University focuses on elevator safety

Students often complain about the slowness of campus elevators, but physical plant staff members say they direct their attention toward a more important factor–safety.

“The speed is not an indicator of safety,” said Kendall Jones, director of physical plant operations.

“All elevators meet the same regulations and standards. If they didn’t, we would not keep them in operation,” Jones continued.

State law requires that elevators are inspected and certified annually.

The University contracts ThyssenKrupp Elevator Corporation to conduct monthly routine maintenance visits. Vertical Assessments, an elevator consulting company, is responsible for conducting annual recertification inspections, said Matt Ellinor, ThyssenKrupp district sales manager.

“We just had an inspection on campus, and all elevators passed with flying colors,” he said.

Many students criticize the performance levels of older campus elevators based on how they compare to newer ones, Jones said. He said this comparison is unbalanced.

Elevators are required to meet the code that was in place when they were constructed, not the current code, Jones said.

“I’d rather take the stairs,” said Lowell Crawford Jr., a biology student from Miami. “I’ll be late to class waiting on the elevator.

“But sometimes if I’m tired, I’ll wait it out,” said the 18-year-old freshman.

It costs approximately $150,000 to renovate an older elevator to meet current codes and standards, said Chhagan Dalsania, a mechanical engineer and physical plant coordinator.

Jones added that he believed some students get frustrated about having to use the stairs during elevator repairs because they are unaware of the factors that influence the repair process.

Repairs can take anywhere from two or three days to six weeks, depending on the nature of the problem and other extenuating circumstances, said physical plant project manager Timmi Fadiora.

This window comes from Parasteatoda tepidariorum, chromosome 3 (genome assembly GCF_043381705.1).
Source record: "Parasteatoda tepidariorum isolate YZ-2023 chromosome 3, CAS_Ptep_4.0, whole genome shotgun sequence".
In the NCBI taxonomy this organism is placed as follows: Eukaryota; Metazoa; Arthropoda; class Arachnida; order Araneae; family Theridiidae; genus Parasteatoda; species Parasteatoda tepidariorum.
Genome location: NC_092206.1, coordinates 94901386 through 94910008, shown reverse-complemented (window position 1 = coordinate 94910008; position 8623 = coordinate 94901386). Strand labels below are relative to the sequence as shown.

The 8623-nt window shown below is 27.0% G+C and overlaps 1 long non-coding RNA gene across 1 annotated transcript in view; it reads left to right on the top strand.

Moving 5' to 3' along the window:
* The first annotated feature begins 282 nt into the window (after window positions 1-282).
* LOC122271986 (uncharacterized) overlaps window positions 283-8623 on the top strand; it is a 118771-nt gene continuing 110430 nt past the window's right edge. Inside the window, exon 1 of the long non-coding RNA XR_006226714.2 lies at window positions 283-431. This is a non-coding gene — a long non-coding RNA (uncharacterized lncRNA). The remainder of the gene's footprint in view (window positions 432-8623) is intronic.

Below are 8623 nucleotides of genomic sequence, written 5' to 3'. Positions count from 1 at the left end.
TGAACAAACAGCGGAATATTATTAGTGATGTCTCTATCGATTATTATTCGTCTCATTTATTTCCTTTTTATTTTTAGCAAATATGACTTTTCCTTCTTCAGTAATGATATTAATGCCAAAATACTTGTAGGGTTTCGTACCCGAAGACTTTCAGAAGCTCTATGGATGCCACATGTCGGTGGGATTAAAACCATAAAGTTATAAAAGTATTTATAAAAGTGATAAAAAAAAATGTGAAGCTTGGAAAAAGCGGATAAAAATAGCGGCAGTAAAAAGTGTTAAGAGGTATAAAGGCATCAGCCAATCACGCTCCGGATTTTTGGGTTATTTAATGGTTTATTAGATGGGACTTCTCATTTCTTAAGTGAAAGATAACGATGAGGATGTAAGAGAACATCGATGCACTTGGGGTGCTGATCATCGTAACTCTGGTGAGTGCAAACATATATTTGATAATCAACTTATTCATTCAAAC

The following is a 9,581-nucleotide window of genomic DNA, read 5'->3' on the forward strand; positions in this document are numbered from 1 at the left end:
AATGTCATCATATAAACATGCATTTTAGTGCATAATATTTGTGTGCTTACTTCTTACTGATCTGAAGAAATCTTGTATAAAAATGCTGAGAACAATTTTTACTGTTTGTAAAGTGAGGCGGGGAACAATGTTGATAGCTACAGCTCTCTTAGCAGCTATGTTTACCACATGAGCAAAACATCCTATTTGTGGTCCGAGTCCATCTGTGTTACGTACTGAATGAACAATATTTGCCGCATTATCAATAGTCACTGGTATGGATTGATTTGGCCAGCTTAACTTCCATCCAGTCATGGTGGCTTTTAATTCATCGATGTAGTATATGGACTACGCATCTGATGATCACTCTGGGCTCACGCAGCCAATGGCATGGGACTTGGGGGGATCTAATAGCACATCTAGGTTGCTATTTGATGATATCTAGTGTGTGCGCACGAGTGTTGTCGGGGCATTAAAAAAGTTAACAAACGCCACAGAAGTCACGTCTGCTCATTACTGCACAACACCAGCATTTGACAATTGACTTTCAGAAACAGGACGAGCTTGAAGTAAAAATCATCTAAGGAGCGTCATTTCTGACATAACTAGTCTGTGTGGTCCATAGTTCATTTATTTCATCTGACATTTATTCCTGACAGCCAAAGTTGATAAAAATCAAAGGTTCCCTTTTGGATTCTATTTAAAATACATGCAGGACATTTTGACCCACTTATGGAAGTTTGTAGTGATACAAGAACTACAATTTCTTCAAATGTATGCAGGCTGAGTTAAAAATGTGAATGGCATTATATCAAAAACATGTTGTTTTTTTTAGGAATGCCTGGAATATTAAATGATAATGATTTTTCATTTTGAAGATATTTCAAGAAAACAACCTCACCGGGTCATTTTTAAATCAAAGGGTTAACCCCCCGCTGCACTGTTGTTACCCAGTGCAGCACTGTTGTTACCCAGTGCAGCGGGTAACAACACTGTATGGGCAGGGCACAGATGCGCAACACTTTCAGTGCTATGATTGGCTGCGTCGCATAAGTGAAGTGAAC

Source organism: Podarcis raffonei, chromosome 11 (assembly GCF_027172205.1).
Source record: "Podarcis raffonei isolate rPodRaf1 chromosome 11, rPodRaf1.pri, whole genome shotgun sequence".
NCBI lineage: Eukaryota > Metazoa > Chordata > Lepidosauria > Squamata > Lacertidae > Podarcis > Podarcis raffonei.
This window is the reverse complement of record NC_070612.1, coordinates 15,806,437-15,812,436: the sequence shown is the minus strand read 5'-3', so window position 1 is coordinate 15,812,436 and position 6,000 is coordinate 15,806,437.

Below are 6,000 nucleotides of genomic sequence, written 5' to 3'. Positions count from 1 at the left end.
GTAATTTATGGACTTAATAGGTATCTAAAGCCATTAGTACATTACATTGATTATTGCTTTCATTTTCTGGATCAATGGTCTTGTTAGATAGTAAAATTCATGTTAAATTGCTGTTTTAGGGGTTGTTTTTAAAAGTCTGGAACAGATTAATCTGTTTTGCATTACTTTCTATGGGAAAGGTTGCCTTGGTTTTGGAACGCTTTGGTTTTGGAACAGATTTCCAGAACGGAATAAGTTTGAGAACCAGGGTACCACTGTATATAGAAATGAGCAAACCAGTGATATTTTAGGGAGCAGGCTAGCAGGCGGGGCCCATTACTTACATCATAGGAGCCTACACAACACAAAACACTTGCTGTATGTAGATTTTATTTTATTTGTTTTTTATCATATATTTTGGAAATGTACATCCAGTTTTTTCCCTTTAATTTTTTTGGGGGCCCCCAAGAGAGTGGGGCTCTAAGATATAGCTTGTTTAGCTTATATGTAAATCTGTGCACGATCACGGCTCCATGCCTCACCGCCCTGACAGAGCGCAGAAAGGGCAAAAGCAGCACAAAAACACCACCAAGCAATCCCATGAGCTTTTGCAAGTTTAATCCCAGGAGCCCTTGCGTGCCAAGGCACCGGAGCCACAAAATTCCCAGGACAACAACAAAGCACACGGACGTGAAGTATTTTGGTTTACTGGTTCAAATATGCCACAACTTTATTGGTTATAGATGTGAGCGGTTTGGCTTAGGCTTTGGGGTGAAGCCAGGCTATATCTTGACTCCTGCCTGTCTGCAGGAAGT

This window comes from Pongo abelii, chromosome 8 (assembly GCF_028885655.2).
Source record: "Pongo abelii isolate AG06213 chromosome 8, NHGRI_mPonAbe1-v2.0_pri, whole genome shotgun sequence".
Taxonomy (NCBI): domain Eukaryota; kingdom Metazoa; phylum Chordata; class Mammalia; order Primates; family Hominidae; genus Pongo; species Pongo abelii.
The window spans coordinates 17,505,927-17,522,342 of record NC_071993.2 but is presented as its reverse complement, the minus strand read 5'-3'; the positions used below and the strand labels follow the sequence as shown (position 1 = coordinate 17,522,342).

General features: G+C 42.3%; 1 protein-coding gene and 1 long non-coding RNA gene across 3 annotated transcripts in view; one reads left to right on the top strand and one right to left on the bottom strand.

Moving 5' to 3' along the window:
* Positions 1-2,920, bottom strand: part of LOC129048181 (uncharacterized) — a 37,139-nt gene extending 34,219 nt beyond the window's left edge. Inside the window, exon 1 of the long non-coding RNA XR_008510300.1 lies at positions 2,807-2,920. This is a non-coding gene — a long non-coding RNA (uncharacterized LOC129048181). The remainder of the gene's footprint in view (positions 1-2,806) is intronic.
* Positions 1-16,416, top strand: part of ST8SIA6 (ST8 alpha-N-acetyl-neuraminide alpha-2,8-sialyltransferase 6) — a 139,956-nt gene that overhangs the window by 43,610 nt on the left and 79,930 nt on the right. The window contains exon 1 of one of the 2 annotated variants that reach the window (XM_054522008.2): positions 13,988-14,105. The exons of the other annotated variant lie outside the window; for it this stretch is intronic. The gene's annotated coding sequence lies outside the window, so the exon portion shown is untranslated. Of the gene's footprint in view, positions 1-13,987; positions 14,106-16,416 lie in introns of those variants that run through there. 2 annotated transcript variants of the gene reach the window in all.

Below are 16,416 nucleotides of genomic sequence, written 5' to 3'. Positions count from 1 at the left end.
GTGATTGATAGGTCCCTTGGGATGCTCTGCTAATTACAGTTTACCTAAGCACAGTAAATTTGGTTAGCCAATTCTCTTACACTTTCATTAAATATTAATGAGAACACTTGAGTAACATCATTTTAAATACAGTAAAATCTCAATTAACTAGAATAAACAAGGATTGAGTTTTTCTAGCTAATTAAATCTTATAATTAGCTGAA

But some students said they don’t consider the repairs an inconvenience.

“I really don’t care because I’m trying to lose weight,” said Jeddler Jean-Paul, a 19-year-old freshman from Miami.

“Taking the stairs is in my best interest anyway,” said the pharmacy student.

Repairs to the elevator in Jones Hall were delayed because replacement parts are no longer available, Jones said. The elevator is more than 40 years old, so replacement parts had to be fabricated.

Breakdowns can occur when safety features are activated because of people smoking in elevators or attempting to pry the doors open, Dalsania said.

He said although physical plant receives calls about breakdowns once or twice a week, the elevators are inoperable typically for no longer than 30 minutes.

“It only takes about five minutes for us to get (people) out,” he said.

The elevator in Benjamin Banneker Complex Building B was inoperable most of the summer because the hydraulic jack that controlled its vertical movement had a slow leak and had to be replaced. The repair process was a long one because of the seriousness of the problem, Dalsania said.

“Some problems are not as simple as they appear to be on the surface, and the delays are beyond (the control of) this office,” Jones said.

He also said that his office has developed a prioritized list of elevators that need to be repaired or replaced “should the funds become available.” These elevators include those in Perry Paige, Gore Education Center and Tucker Hall.

Jones said maintenance requests are included on the University’s list of minor projects. Project funding is available through the Physical Facilities Planning Department.

Contact Andrea H. Young at